For cleantech energy production to realize its market potential, the value of generating the electron must reflect its ability to foster technological progress. It is time to open the generated of electrons (electricity) so as to match the openness the electron itself enables. It is time to let markets and entrepreneurs solve energy production and distribution problems. The resulting industry will be an open platform. It will enable new industries and explosive job growth. This may include creating jobs to remove and recycle those nasty overhead power lines.

Guest blog bu Jason Barkeloo of Pilus Energy.

De-Reg Do-Over

by Richard T. Stuebi

In the 1990’s, electricity deregulation was the next big thing. By separating generation and retailing from the natural monopoly wires businesses (transmission and distribution), competition could be spawned in wholesale and retail electricity markets, thereby unleashing long-repressed efficiencies and innovation in the production and sale of electricity products and services. Deregulation had previously produced major benefits in a number of other economic sectors, such as natural gas, telecommunications and airlines — why not electricity?

Seizing on such optimism, a number of states — including California, Texas, New York, Pennsylvania, Maryland, Illinois, Ohio — took significant steps to “deregulate” their electricity sectors. I use quotes because, in many of these cases, important regulatory constraints remained in place.

In theory, deregulation ought to have aided the emergence of clean technologies in the electricity sector. Alas, as a general statement, such promising hopes have not come to pass.

Of all the states that implemented deregulation, only Texas, arguably, has achieved some degree of success with their electricity deregulation initiative. For the other states, the results of deregulation have been generally disappointing: a lack of true competition, the potential for collusion, few new entrants, little innovation, and (most visibly) increasing energy prices.

Now, not all of the ails experienced in these states can be traced to bad deregulation. For instance, increasing natural gas prices caused by secular shifts in its supply-demand balance would have inevitably led to higher electricity prices in many states, deregulation or not.

Nevertheless, hindsight is always 20-20, and in the case of electricity deregulation, the failure of deregulation has become pretty clear: many of the approaches that were pursued to create competitive marketplaces were fundamentally flawed.

In the past several years, regulators in many states around the country have been busily working to clean up the messes produced by wayward deregulation efforts. California was the first to attempt electricity deregulation in 1998 — and was the first to try to “stuff the genie back into the bottle” in 2002.

Just a few weeks ago, Illinois has been the latest to reverse course, with a broad electricity reform legislation that combines an aggressive renewable portfolio standard, a significant commitment to energy efficiency, and the creation of a state-run energy procurement authority to obtain competitive generation prices and enable low-cost financing of new generation capacity.

Now the road show (some would say “circus”) associated with deregulation clean-up moves to Ohio.

Ohio passed its deregulation bill in 1999, and for various reasons, it failed to produce any meaningful competition among generation suppliers or among retailers. When natural gas prices soared in 2004, wholesale electricity prices in Ohio also went skyward — even though the costs of Ohio generation didn’t rise materially, given that virtually all generation in Ohio is coal (87%) or nuclear (12%) based — because the neighboring power markets in Pennsylvania and New Jersey are generally set by natural gas generation. In short, Ohio customers faced far-higher electricity prices, but no competitive options. Other than Ohio’s utilities, who now operated unregulated monopolies, everyone was highly dissatisfied with deregulation.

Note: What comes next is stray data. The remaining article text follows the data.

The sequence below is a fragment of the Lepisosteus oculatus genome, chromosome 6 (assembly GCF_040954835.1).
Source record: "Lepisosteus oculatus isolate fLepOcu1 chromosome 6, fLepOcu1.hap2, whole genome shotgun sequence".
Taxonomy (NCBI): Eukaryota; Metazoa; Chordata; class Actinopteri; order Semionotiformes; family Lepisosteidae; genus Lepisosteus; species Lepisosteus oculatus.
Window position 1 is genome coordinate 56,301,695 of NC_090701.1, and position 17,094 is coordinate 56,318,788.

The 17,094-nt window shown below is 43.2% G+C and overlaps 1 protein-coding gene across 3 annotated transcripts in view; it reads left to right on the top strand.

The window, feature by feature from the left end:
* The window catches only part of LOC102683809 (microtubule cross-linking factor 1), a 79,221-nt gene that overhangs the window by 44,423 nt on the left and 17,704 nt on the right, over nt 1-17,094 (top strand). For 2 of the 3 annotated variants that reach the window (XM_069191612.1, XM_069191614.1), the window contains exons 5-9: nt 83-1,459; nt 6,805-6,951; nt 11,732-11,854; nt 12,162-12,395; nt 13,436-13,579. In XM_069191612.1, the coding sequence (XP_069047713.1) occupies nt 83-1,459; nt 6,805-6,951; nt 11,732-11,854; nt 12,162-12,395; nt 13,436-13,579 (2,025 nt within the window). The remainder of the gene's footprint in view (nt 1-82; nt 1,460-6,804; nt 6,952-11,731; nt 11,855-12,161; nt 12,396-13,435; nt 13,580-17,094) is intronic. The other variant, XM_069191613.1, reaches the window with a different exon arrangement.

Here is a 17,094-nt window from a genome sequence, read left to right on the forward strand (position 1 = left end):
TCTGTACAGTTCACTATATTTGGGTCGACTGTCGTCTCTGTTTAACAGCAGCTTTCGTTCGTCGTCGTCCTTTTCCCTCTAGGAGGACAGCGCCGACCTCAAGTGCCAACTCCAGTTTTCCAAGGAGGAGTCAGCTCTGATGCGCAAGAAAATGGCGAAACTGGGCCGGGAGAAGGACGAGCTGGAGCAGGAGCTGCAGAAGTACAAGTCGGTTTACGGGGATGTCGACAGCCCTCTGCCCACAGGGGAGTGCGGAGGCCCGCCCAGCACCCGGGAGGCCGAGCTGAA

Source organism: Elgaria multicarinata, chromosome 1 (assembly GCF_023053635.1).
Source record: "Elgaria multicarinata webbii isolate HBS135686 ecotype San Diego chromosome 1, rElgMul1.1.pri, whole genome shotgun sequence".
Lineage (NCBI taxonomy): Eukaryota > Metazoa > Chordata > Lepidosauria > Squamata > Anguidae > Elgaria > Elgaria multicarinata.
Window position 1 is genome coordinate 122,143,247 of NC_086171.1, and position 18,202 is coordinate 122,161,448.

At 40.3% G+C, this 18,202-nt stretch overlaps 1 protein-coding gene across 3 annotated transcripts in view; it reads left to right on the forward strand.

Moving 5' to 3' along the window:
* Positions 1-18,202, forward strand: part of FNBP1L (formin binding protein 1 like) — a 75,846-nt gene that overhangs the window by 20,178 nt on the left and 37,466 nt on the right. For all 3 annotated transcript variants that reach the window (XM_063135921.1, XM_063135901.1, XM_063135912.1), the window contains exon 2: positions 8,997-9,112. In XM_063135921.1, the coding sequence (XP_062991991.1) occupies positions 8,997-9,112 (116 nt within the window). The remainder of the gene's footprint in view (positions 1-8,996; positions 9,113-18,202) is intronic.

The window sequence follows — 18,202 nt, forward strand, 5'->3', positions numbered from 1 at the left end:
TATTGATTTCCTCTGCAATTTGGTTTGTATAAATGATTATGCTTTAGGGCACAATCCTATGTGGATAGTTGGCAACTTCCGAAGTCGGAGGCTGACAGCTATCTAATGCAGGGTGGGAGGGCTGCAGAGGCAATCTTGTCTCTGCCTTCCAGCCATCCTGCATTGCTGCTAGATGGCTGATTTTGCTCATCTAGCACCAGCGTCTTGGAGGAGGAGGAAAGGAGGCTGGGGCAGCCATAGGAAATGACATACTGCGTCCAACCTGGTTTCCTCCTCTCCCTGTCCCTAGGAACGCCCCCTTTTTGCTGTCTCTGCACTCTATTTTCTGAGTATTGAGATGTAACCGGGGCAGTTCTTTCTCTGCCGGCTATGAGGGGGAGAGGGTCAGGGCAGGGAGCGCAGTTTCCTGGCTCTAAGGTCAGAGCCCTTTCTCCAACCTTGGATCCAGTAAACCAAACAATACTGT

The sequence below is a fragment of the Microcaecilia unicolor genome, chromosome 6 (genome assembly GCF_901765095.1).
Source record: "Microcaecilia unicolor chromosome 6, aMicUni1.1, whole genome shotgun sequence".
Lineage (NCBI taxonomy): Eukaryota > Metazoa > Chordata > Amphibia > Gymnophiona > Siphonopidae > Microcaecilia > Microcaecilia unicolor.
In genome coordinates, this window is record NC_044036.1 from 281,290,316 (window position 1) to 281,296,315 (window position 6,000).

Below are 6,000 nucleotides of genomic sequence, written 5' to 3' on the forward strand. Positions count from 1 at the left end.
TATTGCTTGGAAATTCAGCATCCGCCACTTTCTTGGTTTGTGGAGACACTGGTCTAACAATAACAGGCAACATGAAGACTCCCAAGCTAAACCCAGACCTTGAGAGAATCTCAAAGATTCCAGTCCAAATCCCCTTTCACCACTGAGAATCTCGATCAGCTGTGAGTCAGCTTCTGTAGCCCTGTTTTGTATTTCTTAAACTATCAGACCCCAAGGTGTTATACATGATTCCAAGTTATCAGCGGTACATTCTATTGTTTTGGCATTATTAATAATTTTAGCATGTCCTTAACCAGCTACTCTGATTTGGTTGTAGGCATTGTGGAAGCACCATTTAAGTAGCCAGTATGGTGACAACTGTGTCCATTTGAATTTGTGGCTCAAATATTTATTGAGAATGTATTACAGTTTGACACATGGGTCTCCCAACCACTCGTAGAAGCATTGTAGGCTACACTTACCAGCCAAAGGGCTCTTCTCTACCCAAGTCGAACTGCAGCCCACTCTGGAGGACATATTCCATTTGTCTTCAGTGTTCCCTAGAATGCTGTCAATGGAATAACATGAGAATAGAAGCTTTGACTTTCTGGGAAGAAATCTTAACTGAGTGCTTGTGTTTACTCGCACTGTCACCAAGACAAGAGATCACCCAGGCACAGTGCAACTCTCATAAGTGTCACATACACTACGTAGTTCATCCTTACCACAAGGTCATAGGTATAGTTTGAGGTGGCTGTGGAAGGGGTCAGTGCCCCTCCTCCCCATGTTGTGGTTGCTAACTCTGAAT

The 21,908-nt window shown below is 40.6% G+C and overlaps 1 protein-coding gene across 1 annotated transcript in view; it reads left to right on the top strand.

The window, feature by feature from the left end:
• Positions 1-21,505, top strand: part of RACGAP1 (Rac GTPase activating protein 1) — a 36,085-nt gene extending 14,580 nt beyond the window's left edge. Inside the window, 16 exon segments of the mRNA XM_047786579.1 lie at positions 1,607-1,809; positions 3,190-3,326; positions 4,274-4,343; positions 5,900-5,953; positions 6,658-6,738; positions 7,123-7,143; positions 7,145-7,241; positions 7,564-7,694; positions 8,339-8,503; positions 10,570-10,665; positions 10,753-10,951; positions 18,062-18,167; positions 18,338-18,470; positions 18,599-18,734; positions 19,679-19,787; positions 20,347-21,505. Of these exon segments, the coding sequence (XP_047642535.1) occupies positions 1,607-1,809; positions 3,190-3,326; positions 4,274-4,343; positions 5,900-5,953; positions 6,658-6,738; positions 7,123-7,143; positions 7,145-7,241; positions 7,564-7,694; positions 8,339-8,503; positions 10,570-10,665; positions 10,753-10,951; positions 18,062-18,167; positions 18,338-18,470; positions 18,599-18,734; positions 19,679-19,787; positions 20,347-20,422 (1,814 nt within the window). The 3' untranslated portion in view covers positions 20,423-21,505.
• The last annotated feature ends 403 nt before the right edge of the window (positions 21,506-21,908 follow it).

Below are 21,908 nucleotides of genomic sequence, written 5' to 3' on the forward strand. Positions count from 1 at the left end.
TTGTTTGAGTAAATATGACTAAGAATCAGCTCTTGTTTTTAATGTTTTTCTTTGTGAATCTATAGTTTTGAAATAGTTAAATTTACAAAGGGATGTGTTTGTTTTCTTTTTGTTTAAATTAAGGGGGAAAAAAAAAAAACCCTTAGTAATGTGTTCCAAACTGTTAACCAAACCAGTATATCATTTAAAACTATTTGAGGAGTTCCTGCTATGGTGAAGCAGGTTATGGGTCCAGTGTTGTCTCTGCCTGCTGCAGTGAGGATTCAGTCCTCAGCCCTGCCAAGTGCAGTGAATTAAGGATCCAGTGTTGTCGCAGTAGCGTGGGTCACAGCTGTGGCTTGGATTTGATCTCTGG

Band-aids in the form of “rate stabilization plans” were quickly applied a few years ago, but these plans expire at the end of 2008. Thus, Ohio needs to take another bite at the apple, now, in order to set its post-2008 electricity market rules and structures.

The Strickland Administration is due to release its comprehensive plan for electricity by the end of August. Although under tight wraps, this plan is said to include (among other things) an advanced energy portfolio standard that will create a market for new renewable energy projects in Ohio. Hopefully, the portfolio standard will include a section for increasing energy efficiency requirements as well. In the likelihood of a carbon-constrained world — and given Ohio’s (1) inefficient consumption infrastructure and (2) undiversified generation mix — a portfolio standard seems more than just prudent, but essential.

In the meanwhile, many other parties are offering their proposals for how to move forward. FirstEnergy (NYSE: FE) recently filed a proposal with the Public Utilities Commission of Ohio in which it proposes a rolling set of auctions to acquire a variety of tranches of generation, including renewable energy, to supply its retail customers.

In Ohio, it’s bound to be a busy autumn for electricity regulation. Stay tuned. And, in support of cleantech, keep your fingers crossed that Ohio finally gets a portfolio standard, which 25 other states already have. If Ohio moves promptly, it still has a chance of being 3rd quartile!

Richard T. Stuebi is the BP Fellow for Energy and Environmental Advancement at The Cleveland Foundation, and is also the Founder and President of NextWave Energy, Inc.